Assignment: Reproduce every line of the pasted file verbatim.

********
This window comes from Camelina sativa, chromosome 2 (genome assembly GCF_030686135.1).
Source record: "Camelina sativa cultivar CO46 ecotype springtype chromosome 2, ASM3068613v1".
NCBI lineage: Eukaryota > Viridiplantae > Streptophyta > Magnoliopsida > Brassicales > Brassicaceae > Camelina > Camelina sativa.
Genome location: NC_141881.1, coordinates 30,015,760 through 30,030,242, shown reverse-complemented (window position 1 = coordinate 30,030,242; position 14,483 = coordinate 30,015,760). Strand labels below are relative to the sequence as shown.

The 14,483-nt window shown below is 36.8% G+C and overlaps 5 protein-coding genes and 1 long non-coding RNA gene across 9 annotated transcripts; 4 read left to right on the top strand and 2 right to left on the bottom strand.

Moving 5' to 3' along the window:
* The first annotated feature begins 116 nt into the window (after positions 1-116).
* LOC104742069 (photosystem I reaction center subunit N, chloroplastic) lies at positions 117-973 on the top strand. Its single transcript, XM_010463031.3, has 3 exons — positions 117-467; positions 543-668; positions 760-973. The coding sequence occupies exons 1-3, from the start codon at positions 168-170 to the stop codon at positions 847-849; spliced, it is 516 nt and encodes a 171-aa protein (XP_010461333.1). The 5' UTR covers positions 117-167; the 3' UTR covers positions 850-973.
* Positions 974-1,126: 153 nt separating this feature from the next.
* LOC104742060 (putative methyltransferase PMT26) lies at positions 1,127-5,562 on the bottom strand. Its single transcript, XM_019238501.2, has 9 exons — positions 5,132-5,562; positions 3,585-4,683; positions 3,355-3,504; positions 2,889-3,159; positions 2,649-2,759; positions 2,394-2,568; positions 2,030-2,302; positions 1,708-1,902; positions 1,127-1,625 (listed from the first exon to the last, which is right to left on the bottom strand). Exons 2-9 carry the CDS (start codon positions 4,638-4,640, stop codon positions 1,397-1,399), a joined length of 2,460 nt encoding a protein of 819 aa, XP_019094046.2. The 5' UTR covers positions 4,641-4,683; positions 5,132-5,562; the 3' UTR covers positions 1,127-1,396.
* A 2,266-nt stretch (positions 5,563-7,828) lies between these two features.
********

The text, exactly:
This window comes from Camelina sativa, chromosome 2 (genome assembly GCF_030686135.1).
Source record: "Camelina sativa cultivar CO46 ecotype springtype chromosome 2, ASM3068613v1".
NCBI lineage: Eukaryota > Viridiplantae > Streptophyta > Magnoliopsida > Brassicales > Brassicaceae > Camelina > Camelina sativa.
Genome location: NC_141881.1, coordinates 30,015,760 through 30,030,242, shown reverse-complemented (window position 1 = coordinate 30,030,242; position 14,483 = coordinate 30,015,760). Strand labels below are relative to the sequence as shown.

The 14,483-nt window shown below is 36.8% G+C and overlaps 5 protein-coding genes and 1 long non-coding RNA gene across 9 annotated transcripts; 4 read left to right on the top strand and 2 right to left on the bottom strand.

Moving 5' to 3' along the window:
* The first annotated feature begins 116 nt into the window (after positions 1-116).
* LOC104742069 (photosystem I reaction center subunit N, chloroplastic) lies at positions 117-973 on the top strand. Its single transcript, XM_010463031.3, has 3 exons — positions 117-467; positions 543-668; positions 760-973. The coding sequence occupies exons 1-3, from the start codon at positions 168-170 to the stop codon at positions 847-849; spliced, it is 516 nt and encodes a 171-aa protein (XP_010461333.1). The 5' UTR covers positions 117-167; the 3' UTR covers positions 850-973.
* Positions 974-1,126: 153 nt separating this feature from the next.
* LOC104742060 (putative methyltransferase PMT26) lies at positions 1,127-5,562 on the bottom strand. Its single transcript, XM_019238501.2, has 9 exons — positions 5,132-5,562; positions 3,585-4,683; positions 3,355-3,504; positions 2,889-3,159; positions 2,649-2,759; positions 2,394-2,568; positions 2,030-2,302; positions 1,708-1,902; positions 1,127-1,625 (listed from the first exon to the last, which is right to left on the bottom strand). Exons 2-9 carry the CDS (start codon positions 4,638-4,640, stop codon positions 1,397-1,399), a joined length of 2,460 nt encoding a protein of 819 aa, XP_019094046.2. The 5' UTR covers positions 4,641-4,683; positions 5,132-5,562; the 3' UTR covers positions 1,127-1,396.
* A 2,266-nt stretch (positions 5,563-7,828) lies between these two features.